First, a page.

Vol 23, No 10

An Initial Analysis of a Strongly Lensed QSO Candidate Identified by LAMOST

Y. H. Chen, M. Y. Tang, H. Shu and H. Tu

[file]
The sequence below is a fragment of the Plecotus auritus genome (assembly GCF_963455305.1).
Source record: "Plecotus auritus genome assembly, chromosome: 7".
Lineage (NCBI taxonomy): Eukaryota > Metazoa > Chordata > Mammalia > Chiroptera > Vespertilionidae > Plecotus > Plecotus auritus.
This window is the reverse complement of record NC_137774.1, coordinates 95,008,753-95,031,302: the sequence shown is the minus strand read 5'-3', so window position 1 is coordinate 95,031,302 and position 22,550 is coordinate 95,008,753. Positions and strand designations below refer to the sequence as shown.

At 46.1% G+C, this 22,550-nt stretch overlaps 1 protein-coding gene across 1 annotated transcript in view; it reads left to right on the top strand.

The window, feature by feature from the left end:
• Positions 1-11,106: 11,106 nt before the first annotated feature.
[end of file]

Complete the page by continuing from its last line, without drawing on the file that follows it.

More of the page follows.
From 2011 to 2021, LAMOST has released a total of 76,167 quasar data. We try to search for gravitationally lensed QSOs by limiting coordinate differences and redshift differences of these QSOs. The name, brightness, spectrum, photometry and other information of each QSO will be visually checked carefully. Special attention should be paid to check whether there are groups of galaxies, gravitationally lensed arcs, Einstein crosses, or Einstein rings near the QSOs. Through careful selection, we select LAMOST J160603.01+290050.8 (A) and LAMOST J160602.81+290048.7 (B) as a candidate and perform an initial analysis. Components A and B are 336 apart and they display blue during photometric observations. The redshift values of components A and B are 0.2% different, their Gaia_g values are 1.3% different, and their ugriz values are 1.0% or less different. For the spectra covering from 3690 to 9100 Å, the emission lines of C ii, Mg, H γ, O iii, and H β are present for both components A and B and the ratio of flux(B) to flux(A) from LAMOST is basically a constant, around 2.2. However, no galaxies have been found between components A and B. Inada et al. identified them as binary quasars. But we accidentally find a galaxy group near components A and B. If the center of dark matter in the galaxy group is at the center between components A and B, components A and B are probably gravitationally lensed QSOs. We estimate that the Einstein mass is 1.46 × 1011M and the total mass of the lens is 1.34 × 1013M. The deflection angle is 197 at positions A and B and the velocity dispersion is 261 km s−1. Theoretically, this candidate could be a pair of fold images of a strong lensing system by a galaxy group, and we will investigate the possibility when the redshifts of nearby galaxies are available.


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